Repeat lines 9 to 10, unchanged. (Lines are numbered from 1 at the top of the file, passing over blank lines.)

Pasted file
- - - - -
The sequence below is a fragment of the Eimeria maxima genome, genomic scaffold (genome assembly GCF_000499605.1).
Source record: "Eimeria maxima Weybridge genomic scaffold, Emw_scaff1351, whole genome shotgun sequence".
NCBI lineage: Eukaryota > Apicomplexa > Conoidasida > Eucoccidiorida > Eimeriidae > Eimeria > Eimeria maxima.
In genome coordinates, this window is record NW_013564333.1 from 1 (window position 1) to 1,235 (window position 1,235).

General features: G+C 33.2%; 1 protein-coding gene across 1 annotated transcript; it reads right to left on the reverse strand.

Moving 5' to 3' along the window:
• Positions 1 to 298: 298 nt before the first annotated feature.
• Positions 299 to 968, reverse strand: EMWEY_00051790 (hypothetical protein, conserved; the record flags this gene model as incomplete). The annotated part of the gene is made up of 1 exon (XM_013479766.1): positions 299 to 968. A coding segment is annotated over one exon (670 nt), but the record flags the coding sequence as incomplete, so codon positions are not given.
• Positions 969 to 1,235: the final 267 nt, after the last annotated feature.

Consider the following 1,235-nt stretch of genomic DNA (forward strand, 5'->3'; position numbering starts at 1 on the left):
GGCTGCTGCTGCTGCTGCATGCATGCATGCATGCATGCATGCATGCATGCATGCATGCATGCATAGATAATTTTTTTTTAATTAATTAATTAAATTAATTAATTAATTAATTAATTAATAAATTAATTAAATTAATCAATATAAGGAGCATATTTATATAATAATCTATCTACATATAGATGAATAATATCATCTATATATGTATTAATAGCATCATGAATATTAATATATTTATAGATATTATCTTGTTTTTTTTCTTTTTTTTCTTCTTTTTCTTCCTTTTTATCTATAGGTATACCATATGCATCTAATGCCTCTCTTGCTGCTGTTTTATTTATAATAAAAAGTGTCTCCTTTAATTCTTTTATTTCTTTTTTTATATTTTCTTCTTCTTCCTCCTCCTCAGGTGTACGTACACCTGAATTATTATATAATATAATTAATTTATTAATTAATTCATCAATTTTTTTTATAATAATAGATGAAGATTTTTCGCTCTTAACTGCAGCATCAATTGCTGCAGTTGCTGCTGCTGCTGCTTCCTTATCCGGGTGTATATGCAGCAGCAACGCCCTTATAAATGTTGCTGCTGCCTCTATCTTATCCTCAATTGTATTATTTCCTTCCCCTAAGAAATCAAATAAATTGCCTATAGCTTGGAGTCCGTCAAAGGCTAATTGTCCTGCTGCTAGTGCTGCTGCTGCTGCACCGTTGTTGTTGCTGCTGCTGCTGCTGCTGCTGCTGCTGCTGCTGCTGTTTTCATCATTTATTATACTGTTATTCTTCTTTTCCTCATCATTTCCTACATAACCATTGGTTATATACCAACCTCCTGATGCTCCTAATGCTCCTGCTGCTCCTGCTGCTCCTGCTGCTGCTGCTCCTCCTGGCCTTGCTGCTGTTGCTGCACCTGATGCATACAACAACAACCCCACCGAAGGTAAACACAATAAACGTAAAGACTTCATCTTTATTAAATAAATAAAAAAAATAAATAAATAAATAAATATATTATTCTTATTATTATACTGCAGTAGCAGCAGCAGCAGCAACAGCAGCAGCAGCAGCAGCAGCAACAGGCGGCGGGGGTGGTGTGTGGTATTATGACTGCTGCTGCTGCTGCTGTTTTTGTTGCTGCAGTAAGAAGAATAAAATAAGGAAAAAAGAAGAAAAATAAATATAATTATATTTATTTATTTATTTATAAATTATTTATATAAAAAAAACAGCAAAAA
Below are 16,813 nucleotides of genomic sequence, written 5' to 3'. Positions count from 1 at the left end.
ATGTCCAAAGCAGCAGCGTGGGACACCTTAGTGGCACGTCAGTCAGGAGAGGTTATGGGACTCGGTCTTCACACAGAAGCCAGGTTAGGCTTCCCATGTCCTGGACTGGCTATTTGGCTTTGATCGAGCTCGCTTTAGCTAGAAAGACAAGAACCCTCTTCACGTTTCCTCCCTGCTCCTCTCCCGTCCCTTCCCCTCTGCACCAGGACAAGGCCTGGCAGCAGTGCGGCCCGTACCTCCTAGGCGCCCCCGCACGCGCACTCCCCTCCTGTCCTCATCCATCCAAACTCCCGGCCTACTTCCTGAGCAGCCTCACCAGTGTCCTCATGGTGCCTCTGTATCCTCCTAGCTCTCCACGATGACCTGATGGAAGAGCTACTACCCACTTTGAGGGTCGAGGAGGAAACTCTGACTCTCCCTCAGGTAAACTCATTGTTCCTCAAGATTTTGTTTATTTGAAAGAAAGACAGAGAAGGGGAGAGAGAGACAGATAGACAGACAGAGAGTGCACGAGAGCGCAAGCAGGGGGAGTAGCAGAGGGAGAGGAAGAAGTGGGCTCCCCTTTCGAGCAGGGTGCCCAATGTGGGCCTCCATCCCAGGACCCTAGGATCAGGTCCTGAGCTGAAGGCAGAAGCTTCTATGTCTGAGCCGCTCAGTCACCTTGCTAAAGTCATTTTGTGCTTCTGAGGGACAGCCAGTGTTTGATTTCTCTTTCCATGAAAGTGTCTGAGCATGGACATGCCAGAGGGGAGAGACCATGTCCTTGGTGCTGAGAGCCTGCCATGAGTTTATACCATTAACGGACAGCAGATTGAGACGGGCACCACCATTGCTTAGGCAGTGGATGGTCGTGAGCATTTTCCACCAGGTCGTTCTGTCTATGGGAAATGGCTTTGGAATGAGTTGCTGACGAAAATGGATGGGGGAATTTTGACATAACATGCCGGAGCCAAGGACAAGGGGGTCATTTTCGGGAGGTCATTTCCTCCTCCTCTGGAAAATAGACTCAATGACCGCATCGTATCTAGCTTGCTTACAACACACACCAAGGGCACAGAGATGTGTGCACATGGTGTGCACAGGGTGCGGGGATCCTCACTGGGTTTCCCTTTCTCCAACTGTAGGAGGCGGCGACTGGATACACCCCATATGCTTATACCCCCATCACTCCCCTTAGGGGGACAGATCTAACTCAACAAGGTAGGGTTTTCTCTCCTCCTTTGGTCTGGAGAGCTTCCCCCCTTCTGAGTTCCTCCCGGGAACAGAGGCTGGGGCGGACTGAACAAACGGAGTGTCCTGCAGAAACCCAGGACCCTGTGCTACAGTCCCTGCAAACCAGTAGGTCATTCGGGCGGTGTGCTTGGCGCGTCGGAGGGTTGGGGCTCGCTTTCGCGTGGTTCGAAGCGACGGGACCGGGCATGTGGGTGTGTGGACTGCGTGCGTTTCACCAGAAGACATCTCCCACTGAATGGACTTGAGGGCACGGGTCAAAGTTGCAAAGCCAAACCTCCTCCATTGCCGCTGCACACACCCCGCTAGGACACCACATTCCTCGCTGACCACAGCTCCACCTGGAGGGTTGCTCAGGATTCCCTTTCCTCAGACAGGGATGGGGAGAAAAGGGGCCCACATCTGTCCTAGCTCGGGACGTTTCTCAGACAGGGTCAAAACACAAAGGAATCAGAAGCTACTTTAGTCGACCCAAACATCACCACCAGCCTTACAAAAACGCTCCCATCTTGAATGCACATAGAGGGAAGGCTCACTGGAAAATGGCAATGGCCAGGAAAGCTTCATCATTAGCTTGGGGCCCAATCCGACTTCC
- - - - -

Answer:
• Positions 969 to 1,235: the final 267 nt, after the last annotated feature.

Consider the following 1,235-nt stretch of genomic DNA (forward strand, 5'->3'; position numbering starts at 1 on the left):